Issues of concern to people who live in the west: property rights, water rights, endangered species, livestock grazing, energy production, wilderness and western agriculture. Plus a few items on western history, western literature and the sport of rodeo... Frank DuBois served as the NM Secretary of Agriculture from 1988 to 2003. DuBois is a former legislative assistant to a U.S. Senator, a Deputy Assistant Secretary of Interior, and is the founder of the DuBois Rodeo Scholarship.
Wednesday, March 15, 2017
Alberta admits defeat in wild boar bounty hunt cull
A boar war that’s placed a $50 bounty on every ear turned in has yielded about 1,000 proof-of-kills since its start in 2008, says the province.
But the results have dwindled, from a high of 199 ears in 2009 to 68 in 2015, leading to its end on March 31, said Perry Abramenko of Alberta Agriculture and Forestry.
As has happened in other jurisdictions battling the hooved pests, the clever fugitive boars quickly get wise to hunters’ tactics, he added.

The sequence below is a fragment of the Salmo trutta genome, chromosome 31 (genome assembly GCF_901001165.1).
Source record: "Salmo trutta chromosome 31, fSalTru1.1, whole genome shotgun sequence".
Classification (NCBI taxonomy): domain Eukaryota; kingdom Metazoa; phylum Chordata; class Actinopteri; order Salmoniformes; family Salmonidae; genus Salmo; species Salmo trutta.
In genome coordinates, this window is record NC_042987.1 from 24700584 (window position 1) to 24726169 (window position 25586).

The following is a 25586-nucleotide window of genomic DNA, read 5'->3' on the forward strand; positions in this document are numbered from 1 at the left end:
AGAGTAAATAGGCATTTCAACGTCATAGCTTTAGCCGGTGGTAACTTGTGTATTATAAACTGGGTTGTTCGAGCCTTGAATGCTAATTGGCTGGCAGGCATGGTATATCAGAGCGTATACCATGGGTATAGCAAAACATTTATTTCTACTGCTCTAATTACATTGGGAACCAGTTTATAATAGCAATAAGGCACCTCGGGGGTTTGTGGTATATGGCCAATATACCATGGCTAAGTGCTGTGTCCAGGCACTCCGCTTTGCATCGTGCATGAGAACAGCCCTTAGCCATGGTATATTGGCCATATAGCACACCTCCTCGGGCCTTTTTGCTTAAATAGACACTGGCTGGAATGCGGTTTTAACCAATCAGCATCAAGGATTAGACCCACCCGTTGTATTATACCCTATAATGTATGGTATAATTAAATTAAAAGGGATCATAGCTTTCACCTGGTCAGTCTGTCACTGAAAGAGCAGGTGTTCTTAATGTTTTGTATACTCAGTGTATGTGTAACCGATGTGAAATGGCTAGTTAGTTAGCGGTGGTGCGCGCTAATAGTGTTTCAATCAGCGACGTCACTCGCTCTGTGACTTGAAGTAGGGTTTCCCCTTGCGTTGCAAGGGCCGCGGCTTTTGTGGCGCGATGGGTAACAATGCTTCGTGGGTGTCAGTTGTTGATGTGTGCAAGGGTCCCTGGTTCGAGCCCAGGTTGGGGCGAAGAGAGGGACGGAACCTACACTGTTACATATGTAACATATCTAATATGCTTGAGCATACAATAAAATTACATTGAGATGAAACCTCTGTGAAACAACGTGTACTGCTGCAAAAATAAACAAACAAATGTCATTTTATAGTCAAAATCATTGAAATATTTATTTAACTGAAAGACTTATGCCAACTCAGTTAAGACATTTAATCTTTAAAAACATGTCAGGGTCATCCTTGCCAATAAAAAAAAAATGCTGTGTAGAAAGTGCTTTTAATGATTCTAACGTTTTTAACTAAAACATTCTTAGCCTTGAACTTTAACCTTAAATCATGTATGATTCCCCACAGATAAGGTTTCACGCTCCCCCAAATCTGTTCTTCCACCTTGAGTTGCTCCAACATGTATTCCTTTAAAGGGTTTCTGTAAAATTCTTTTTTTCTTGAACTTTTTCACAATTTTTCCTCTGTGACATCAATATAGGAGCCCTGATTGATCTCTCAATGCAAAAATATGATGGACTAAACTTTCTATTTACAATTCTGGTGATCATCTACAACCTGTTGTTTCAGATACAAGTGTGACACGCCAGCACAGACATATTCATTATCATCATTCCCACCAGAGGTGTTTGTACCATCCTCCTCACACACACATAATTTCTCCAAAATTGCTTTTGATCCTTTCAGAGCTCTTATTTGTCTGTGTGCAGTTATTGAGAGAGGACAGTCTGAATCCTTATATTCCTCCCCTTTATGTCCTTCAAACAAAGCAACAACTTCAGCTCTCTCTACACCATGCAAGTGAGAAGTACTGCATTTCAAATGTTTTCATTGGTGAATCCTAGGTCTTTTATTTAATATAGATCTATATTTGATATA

“If they only catch or kill one, the rest of the group will disperse and go elsewhere — they’re smart enough to know,” said Abramenko. “It hasn’t effectively reduced the population.”
Experience has shown that, given the boars’ rapid birth rate, anything less than a quick 70 per cent reduction of a group’s numbers won’t have the desired effect, he said.
Because they’re not a natural species in Alberta’s wilds, said Abramenko, “our predators didn’t evolve with them” to control their numbers. They’ve damaged crops, river banks and, through the use of a rigid
nose, torn up wilderness areas while rooting for subterranean food. Fugitive porkers have even brought losses to livestock producers, said Abramenko. “They’ve been known to chase cattle away from their feed — ranchers
might not even know they have a problem except their cattle’s gotten
thin,” he said, adding the shaggy beasts can reach 400 pounds, though